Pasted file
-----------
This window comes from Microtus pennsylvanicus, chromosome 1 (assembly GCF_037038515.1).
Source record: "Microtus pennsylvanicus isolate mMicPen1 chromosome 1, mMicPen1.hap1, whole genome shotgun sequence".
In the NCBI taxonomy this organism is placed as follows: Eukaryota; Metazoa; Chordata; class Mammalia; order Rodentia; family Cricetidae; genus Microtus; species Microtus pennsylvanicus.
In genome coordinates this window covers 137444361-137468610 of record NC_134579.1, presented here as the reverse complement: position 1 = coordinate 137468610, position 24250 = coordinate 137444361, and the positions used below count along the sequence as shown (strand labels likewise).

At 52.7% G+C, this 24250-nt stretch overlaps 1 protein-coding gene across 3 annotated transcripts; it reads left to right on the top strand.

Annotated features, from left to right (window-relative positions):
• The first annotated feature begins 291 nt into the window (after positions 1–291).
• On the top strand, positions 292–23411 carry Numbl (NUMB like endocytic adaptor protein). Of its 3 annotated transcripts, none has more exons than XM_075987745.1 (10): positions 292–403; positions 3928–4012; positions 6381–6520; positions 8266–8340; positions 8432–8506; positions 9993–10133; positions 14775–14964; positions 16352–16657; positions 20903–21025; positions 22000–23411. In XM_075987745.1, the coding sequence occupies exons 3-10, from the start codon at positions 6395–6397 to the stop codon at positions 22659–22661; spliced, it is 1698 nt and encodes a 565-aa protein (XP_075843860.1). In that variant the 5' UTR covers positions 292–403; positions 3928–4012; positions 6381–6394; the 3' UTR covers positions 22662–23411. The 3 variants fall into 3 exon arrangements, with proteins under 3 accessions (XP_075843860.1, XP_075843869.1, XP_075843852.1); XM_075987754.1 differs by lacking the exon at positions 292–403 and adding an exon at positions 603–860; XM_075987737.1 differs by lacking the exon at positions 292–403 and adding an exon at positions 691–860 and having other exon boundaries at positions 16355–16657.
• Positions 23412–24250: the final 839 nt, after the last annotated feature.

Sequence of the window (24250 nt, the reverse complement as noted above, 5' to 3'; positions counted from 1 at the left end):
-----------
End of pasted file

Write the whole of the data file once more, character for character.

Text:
This window comes from Microtus pennsylvanicus, chromosome 1 (assembly GCF_037038515.1).
Source record: "Microtus pennsylvanicus isolate mMicPen1 chromosome 1, mMicPen1.hap1, whole genome shotgun sequence".
In the NCBI taxonomy this organism is placed as follows: Eukaryota; Metazoa; Chordata; class Mammalia; order Rodentia; family Cricetidae; genus Microtus; species Microtus pennsylvanicus.
In genome coordinates this window covers 137444361-137468610 of record NC_134579.1, presented here as the reverse complement: position 1 = coordinate 137468610, position 24250 = coordinate 137444361, and the positions used below count along the sequence as shown (strand labels likewise).

At 52.7% G+C, this 24250-nt stretch overlaps 1 protein-coding gene across 3 annotated transcripts; it reads left to right on the top strand.

Annotated features, from left to right (window-relative positions):
• The first annotated feature begins 291 nt into the window (after positions 1–291).
• On the top strand, positions 292–23411 carry Numbl (NUMB like endocytic adaptor protein). Of its 3 annotated transcripts, none has more exons than XM_075987745.1 (10): positions 292–403; positions 3928–4012; positions 6381–6520; positions 8266–8340; positions 8432–8506; positions 9993–10133; positions 14775–14964; positions 16352–16657; positions 20903–21025; positions 22000–23411. In XM_075987745.1, the coding sequence occupies exons 3-10, from the start codon at positions 6395–6397 to the stop codon at positions 22659–22661; spliced, it is 1698 nt and encodes a 565-aa protein (XP_075843860.1). In that variant the 5' UTR covers positions 292–403; positions 3928–4012; positions 6381–6394; the 3' UTR covers positions 22662–23411. The 3 variants fall into 3 exon arrangements, with proteins under 3 accessions (XP_075843860.1, XP_075843869.1, XP_075843852.1); XM_075987754.1 differs by lacking the exon at positions 292–403 and adding an exon at positions 603–860; XM_075987737.1 differs by lacking the exon at positions 292–403 and adding an exon at positions 691–860 and having other exon boundaries at positions 16355–16657.
• Positions 23412–24250: the final 839 nt, after the last annotated feature.

Sequence of the window (24250 nt, the reverse complement as noted above, 5' to 3'; positions counted from 1 at the left end):